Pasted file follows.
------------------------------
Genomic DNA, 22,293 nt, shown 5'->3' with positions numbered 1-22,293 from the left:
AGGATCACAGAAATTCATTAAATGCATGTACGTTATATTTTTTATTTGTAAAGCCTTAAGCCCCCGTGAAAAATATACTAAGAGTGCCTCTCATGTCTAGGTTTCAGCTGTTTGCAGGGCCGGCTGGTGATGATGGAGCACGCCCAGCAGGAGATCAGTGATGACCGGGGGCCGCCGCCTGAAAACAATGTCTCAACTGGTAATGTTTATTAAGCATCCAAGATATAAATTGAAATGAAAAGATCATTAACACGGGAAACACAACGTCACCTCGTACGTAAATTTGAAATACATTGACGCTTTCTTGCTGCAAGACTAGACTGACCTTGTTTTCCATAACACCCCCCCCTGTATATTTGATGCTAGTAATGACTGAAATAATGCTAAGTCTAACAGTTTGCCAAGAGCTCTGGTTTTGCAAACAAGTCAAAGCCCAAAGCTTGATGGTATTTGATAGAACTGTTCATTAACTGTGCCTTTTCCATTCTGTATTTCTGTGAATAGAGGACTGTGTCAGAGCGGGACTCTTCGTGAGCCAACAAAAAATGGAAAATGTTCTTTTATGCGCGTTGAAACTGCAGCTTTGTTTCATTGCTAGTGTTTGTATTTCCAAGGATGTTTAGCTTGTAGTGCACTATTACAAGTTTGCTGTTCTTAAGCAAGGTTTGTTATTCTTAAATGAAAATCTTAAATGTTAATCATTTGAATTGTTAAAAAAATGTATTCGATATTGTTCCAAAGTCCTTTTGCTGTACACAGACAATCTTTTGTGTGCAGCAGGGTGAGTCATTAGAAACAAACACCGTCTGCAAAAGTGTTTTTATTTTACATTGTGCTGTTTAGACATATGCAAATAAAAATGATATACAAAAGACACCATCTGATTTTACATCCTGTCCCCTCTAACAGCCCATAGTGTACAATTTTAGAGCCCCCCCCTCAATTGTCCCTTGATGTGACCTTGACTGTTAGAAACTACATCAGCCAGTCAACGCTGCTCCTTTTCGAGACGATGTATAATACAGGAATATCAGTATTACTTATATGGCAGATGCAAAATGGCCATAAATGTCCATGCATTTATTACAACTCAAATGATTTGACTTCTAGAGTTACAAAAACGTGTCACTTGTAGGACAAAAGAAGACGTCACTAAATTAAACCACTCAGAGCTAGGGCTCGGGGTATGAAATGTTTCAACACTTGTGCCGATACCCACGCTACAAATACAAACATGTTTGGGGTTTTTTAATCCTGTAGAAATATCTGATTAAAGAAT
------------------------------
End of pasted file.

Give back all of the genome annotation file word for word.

Genomic DNA, 22,293 nt, shown 5'->3' with positions numbered 1-22,293 from the left:
AGGATCACAGAAATTCATTAAATGCATGTACGTTATATTTTTTATTTGTAAAGCCTTAAGCCCCCGTGAAAAATATACTAAGAGTGCCTCTCATGTCTAGGTTTCAGCTGTTTGCAGGGCCGGCTGGTGATGATGGAGCACGCCCAGCAGGAGATCAGTGATGACCGGGGGCCGCCGCCTGAAAACAATGTCTCAACTGGTAATGTTTATTAAGCATCCAAGATATAAATTGAAATGAAAAGATCATTAACACGGGAAACACAACGTCACCTCGTACGTAAATTTGAAATACATTGACGCTTTCTTGCTGCAAGACTAGACTGACCTTGTTTTCCATAACACCCCCCCCTGTATATTTGATGCTAGTAATGACTGAAATAATGCTAAGTCTAACAGTTTGCCAAGAGCTCTGGTTTTGCAAACAAGTCAAAGCCCAAAGCTTGATGGTATTTGATAGAACTGTTCATTAACTGTGCCTTTTCCATTCTGTATTTCTGTGAATAGAGGACTGTGTCAGAGCGGGACTCTTCGTGAGCCAACAAAAAATGGAAAATGTTCTTTTATGCGCGTTGAAACTGCAGCTTTGTTTCATTGCTAGTGTTTGTATTTCCAAGGATGTTTAGCTTGTAGTGCACTATTACAAGTTTGCTGTTCTTAAGCAAGGTTTGTTATTCTTAAATGAAAATCTTAAATGTTAATCATTTGAATTGTTAAAAAAATGTATTCGATATTGTTCCAAAGTCCTTTTGCTGTACACAGACAATCTTTTGTGTGCAGCAGGGTGAGTCATTAGAAACAAACACCGTCTGCAAAAGTGTTTTTATTTTACATTGTGCTGTTTAGACATATGCAAATAAAAATGATATACAAAAGACACCATCTGATTTTACATCCTGTCCCCTCTAACAGCCCATAGTGTACAATTTTAGAGCCCCCCCCTCAATTGTCCCTTGATGTGACCTTGACTGTTAGAAACTACATCAGCCAGTCAACGCTGCTCCTTTTCGAGACGATGTATAATACAGGAATATCAGTATTACTTATATGGCAGATGCAAAATGGCCATAAATGTCCATGCATTTATTACAACTCAAATGATTTGACTTCTAGAGTTACAAAAACGTGTCACTTGTAGGACAAAAGAAGACGTCACTAAATTAAACCACTCAGAGCTAGGGCTCGGGGTATGAAATGTTTCAACACTTGTGCCGATACCCACGCTACAAATACAAACATGTTTGGGGTTTTTTAATCCTGTAGAAATATCTGATTAAAGAAT